This can be a lucrative endeavor. Even owners who take precautions can sometimes have a door and/or gate left open and their pet(s) escape. Collars with tags are easily removed and microchipping is not a legal mandate. Even if not expressly requested or indicated, rewards for return of lost pets can be very generous and State law (Hayden Act) requires reimbursement for veterinary and other care.
Thus, owners may end up paying more than they would to redeem their pets from the shelter and with more time and worry required to locate them. And, there is a possibility they will not get them back from an individual finder for many reasons, including that he/she or the family have become attached emotionally.
The best ways to assure pets are not in this situation is to (1) SPAY/NEUTER TO DETER WANDERING/ESCAPE; (2) LICENSE TO ASSURE THERE IS A RECORD AT THE SHELTER AND A VISIBLE OFFICIAL ID TAG THAT VERIFIES RABIES VACCINATION; (3) MICROCHIP--PERMANENT ID! AND (4) KEEP ALL CONTACT INFORMATION UPDATED.
DOG ATTACK STATISTICS AND RISING COSTS
Last year, the U.S. Postal Service announced that Los Angeles had the second highest rate of dog attacks on mail carriers in the country.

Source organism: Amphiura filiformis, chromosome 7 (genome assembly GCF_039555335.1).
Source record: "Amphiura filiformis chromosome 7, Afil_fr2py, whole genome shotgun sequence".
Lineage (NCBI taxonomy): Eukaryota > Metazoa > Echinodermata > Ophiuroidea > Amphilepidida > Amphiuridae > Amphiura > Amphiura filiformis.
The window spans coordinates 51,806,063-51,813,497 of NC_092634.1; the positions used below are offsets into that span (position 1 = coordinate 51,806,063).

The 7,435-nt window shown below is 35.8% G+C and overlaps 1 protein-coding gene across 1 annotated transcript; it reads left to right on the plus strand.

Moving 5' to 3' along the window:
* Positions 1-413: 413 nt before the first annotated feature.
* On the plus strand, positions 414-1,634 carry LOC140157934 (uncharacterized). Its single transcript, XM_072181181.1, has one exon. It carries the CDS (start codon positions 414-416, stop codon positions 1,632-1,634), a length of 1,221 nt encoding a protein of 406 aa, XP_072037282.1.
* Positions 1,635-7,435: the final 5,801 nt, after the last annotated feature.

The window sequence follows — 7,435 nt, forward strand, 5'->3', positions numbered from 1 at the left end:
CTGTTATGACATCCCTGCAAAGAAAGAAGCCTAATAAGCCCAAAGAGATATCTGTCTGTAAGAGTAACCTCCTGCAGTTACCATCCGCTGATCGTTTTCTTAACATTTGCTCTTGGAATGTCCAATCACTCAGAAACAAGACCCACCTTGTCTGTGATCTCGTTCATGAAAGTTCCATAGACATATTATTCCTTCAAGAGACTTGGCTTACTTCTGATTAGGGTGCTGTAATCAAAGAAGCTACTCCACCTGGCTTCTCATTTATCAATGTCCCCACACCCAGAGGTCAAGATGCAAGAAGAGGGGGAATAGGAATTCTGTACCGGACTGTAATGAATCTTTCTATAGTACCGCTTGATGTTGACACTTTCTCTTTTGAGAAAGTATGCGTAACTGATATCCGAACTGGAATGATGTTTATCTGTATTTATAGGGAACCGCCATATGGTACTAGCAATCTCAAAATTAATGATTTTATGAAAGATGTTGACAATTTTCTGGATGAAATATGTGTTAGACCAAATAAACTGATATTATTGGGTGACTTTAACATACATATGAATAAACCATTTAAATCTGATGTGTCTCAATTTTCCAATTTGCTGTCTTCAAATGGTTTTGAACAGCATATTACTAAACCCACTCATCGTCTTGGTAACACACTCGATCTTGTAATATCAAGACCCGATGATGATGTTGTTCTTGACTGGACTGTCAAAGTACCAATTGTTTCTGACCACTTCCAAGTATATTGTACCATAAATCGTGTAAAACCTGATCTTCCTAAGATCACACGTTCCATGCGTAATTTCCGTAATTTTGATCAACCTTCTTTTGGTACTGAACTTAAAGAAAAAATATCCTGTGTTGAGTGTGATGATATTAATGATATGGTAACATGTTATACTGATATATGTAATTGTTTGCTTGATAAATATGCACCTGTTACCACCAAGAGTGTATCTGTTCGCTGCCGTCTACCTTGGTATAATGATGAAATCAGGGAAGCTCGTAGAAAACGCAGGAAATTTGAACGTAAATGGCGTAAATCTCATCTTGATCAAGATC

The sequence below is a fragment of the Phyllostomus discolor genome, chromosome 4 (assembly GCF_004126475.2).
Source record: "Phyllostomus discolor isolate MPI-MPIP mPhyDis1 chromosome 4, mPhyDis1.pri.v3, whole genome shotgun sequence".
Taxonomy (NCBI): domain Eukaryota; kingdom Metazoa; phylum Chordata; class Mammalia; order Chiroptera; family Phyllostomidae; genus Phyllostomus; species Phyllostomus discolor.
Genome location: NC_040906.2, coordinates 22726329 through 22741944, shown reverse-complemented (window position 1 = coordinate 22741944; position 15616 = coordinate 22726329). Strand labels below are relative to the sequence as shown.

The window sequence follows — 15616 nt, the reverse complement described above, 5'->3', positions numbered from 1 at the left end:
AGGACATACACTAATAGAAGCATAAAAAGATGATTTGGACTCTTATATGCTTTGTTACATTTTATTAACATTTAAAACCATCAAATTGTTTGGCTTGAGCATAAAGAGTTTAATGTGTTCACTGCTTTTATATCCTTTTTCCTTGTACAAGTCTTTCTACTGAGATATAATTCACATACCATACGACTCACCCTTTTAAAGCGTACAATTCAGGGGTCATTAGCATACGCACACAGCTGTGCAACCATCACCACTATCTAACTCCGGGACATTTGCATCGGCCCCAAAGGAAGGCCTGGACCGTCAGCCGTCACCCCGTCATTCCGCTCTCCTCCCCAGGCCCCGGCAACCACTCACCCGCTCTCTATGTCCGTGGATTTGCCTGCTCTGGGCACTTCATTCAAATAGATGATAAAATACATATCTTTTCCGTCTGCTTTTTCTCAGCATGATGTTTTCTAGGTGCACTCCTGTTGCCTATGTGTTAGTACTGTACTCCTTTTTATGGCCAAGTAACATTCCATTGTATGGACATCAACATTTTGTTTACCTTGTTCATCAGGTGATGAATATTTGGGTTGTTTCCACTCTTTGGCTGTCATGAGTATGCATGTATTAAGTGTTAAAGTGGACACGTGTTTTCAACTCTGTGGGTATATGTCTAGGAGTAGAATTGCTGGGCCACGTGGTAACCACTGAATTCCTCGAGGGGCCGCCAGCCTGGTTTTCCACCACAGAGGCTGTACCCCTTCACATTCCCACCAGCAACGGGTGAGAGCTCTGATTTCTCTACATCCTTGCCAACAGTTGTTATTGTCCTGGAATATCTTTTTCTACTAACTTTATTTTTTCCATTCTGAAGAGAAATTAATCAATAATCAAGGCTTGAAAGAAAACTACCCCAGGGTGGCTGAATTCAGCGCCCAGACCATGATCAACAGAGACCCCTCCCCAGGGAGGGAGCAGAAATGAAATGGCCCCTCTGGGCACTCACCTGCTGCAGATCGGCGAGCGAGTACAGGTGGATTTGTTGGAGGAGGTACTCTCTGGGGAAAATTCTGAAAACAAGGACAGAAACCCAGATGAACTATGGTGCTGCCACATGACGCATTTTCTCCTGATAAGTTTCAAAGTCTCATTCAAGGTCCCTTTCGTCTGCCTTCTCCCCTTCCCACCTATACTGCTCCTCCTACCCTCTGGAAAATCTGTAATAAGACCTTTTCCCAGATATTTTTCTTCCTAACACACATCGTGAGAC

In 2018, California had the most USPS attacks by far at 918. Texas was second-at only 426, and New York -- with 339 bites -- rounding off the top-three states, according to Forbes.
“Animal Attacks Cost the U.S. More than $1 billion a Year and Are Becoming More Common,” CNN reported on December 11, 2018. The rate of all animal attack injuries has increased over the past 10 years, according to Dr. Joseph Forrester, and dog bites were responsible for the third highest rate of deaths.
Per the Nationwide Emergency Department Survey by the federal government, dog bites account for 26% of animal attack injuries.
The U.S. Centers for Disease Control and Prevention states that “in addition to causing pain, injury, or nerve damage, dog bites can become infected, putting the bite victim at risk for illness or in rare cases death.”
LA CITY WOULD BE ASSUMING LIABILITY
The risk of dog bites and attacks is rising in LA also, and the City's plan would cause the "finder" who keeps the animal under this contractual arrangement with Los Angeles Animal Services, to become an agent of the City during the 30 to 32-day period before they can adopt it, legal experts say.